Good luck to Mr. Ramini. the way he talks about his mission-driven brethren is not unlike many in my own career field. There’s a fine line between mission=financial success and mission=bankruptcy. And there’s always the envy of the small business who is better than the bigger one… but has no skill for business and marketing.
Either way, seems this is a classic example of the American spirit during American Cheese Month.
Ramini admits to having the classic Silicon Valley personality — Type A, obsessive, self-promoting — and this has not always gone over well with the laid-back, lower-profile, communally spirited artisanal cheesemakers in the Bay Area. Ramini is media-savvy and has somehow managed to generate national attention before producing any first-rate cheese. (“That’s catchy,” he said about my Great White Whale theory of buffalo mozzarella. “I wish I had thought of that myself. I’d have been using it for over a year now.”) He seems to see many of his artisanal-cheese-world competitors as financially naïve, given the fact that, despite all their high principles and fellow-feeling, they can’t afford to quit their day jobs because they manage to give away so many of their profits to middlemen. Ramini’s goals are more ambitious: to fill his 79-gallon vat with buffalo milk every single day, turn it into perfect mozzarella and sell it directly to restaurants and consumers, with no middlemen, for $35 a pound — a plan that he calculates would yield around $1.5 million a year and set him up for the rest of his life.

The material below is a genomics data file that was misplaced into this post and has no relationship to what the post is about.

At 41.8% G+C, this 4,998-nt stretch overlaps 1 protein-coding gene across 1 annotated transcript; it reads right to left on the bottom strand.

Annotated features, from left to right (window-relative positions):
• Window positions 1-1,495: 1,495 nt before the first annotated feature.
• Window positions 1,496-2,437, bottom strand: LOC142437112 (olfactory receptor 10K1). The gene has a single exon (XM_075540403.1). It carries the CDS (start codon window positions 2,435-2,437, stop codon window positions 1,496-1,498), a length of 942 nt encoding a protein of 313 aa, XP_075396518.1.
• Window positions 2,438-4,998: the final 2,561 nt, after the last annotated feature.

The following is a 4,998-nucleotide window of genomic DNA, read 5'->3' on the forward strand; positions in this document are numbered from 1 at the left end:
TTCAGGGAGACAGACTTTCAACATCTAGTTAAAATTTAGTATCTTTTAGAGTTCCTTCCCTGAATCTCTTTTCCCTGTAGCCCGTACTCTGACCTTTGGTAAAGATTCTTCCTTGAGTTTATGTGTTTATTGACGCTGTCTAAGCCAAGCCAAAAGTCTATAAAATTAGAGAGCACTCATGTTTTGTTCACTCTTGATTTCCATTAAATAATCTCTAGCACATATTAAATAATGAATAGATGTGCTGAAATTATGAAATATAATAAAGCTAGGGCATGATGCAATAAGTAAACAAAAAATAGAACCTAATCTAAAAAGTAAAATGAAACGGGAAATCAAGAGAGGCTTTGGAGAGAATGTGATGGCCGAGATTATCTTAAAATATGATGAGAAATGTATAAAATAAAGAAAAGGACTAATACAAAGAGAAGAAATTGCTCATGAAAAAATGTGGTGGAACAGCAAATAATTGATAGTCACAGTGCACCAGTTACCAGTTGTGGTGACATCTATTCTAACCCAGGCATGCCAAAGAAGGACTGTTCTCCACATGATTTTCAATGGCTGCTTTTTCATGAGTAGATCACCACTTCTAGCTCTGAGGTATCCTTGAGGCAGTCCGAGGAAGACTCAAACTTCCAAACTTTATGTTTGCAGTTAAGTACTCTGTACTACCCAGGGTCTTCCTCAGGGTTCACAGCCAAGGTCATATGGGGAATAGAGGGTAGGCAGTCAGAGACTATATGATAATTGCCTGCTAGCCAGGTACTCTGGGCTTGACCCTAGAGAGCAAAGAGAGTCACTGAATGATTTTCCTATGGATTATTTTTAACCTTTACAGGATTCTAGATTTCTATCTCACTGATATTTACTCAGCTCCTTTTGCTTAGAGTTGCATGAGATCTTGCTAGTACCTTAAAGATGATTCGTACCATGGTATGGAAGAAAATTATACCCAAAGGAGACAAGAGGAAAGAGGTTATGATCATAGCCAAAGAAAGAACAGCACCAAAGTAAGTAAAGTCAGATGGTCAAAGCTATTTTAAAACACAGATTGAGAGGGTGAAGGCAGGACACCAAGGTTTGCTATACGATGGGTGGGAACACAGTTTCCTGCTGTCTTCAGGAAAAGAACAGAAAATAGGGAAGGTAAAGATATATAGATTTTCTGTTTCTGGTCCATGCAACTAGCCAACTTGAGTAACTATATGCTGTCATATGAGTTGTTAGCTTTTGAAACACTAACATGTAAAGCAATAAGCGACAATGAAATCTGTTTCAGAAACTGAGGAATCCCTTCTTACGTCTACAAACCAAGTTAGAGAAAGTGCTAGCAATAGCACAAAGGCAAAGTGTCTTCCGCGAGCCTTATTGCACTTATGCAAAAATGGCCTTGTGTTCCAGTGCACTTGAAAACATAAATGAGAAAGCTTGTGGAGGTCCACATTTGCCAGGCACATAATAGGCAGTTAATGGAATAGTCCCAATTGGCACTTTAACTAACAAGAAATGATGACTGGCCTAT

“I haven’t met a cheesemaker yet who says, ‘That’s a brilliant idea,’ ” Ramini told me. “Tuning out part of the community was not in my business plan. It’s an unforeseen challenge.”